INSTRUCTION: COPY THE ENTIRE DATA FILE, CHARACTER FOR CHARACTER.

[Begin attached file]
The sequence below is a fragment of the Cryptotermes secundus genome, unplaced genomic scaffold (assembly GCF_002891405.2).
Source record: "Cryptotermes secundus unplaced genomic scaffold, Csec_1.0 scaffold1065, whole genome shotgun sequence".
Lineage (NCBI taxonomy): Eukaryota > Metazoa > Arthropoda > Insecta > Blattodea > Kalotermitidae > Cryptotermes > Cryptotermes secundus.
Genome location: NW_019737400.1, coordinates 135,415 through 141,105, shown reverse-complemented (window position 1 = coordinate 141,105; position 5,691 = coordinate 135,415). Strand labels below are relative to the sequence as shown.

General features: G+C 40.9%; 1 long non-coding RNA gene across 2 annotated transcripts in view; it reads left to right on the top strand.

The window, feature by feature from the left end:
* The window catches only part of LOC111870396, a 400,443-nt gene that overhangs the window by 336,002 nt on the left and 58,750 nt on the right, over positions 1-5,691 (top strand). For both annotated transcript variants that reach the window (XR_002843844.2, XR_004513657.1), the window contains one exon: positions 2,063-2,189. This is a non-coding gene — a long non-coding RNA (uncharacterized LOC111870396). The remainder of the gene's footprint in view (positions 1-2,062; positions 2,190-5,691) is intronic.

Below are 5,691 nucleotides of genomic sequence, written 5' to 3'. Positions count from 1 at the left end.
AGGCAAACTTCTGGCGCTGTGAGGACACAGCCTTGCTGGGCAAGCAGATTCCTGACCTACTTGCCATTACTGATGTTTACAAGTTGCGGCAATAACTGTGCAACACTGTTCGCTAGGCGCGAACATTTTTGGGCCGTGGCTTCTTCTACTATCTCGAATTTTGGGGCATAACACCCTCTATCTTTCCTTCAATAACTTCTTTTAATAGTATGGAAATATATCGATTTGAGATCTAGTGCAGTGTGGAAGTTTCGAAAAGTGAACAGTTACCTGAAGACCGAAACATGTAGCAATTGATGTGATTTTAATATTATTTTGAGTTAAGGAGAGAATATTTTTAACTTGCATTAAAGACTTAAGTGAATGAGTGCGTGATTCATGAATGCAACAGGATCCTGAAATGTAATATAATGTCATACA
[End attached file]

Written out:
The sequence below is a fragment of the Cryptotermes secundus genome, unplaced genomic scaffold (assembly GCF_002891405.2).
Source record: "Cryptotermes secundus unplaced genomic scaffold, Csec_1.0 scaffold1065, whole genome shotgun sequence".
Lineage (NCBI taxonomy): Eukaryota > Metazoa > Arthropoda > Insecta > Blattodea > Kalotermitidae > Cryptotermes > Cryptotermes secundus.
Genome location: NW_019737400.1, coordinates 135,415 through 141,105, shown reverse-complemented (window position 1 = coordinate 141,105; position 5,691 = coordinate 135,415). Strand labels below are relative to the sequence as shown.

General features: G+C 40.9%; 1 long non-coding RNA gene across 2 annotated transcripts in view; it reads left to right on the top strand.

The window, feature by feature from the left end:
* The window catches only part of LOC111870396, a 400,443-nt gene that overhangs the window by 336,002 nt on the left and 58,750 nt on the right, over positions 1-5,691 (top strand). For both annotated transcript variants that reach the window (XR_002843844.2, XR_004513657.1), the window contains one exon: positions 2,063-2,189. This is a non-coding gene — a long non-coding RNA (uncharacterized LOC111870396). The remainder of the gene's footprint in view (positions 1-2,062; positions 2,190-5,691) is intronic.

Below are 5,691 nucleotides of genomic sequence, written 5' to 3'. Positions count from 1 at the left end.
AGGCAAACTTCTGGCGCTGTGAGGACACAGCCTTGCTGGGCAAGCAGATTCCTGACCTACTTGCCATTACTGATGTTTACAAGTTGCGGCAATAACTGTGCAACACTGTTCGCTAGGCGCGAACATTTTTGGGCCGTGGCTTCTTCTACTATCTCGAATTTTGGGGCATAACACCCTCTATCTTTCCTTCAATAACTTCTTTTAATAGTATGGAAATATATCGATTTGAGATCTAGTGCAGTGTGGAAGTTTCGAAAAGTGAACAGTTACCTGAAGACCGAAACATGTAGCAATTGATGTGATTTTAATATTATTTTGAGTTAAGGAGAGAATATTTTTAACTTGCATTAAAGACTTAAGTGAATGAGTGCGTGATTCATGAATGCAACAGGATCCTGAAATGTAATATAATGTCATACA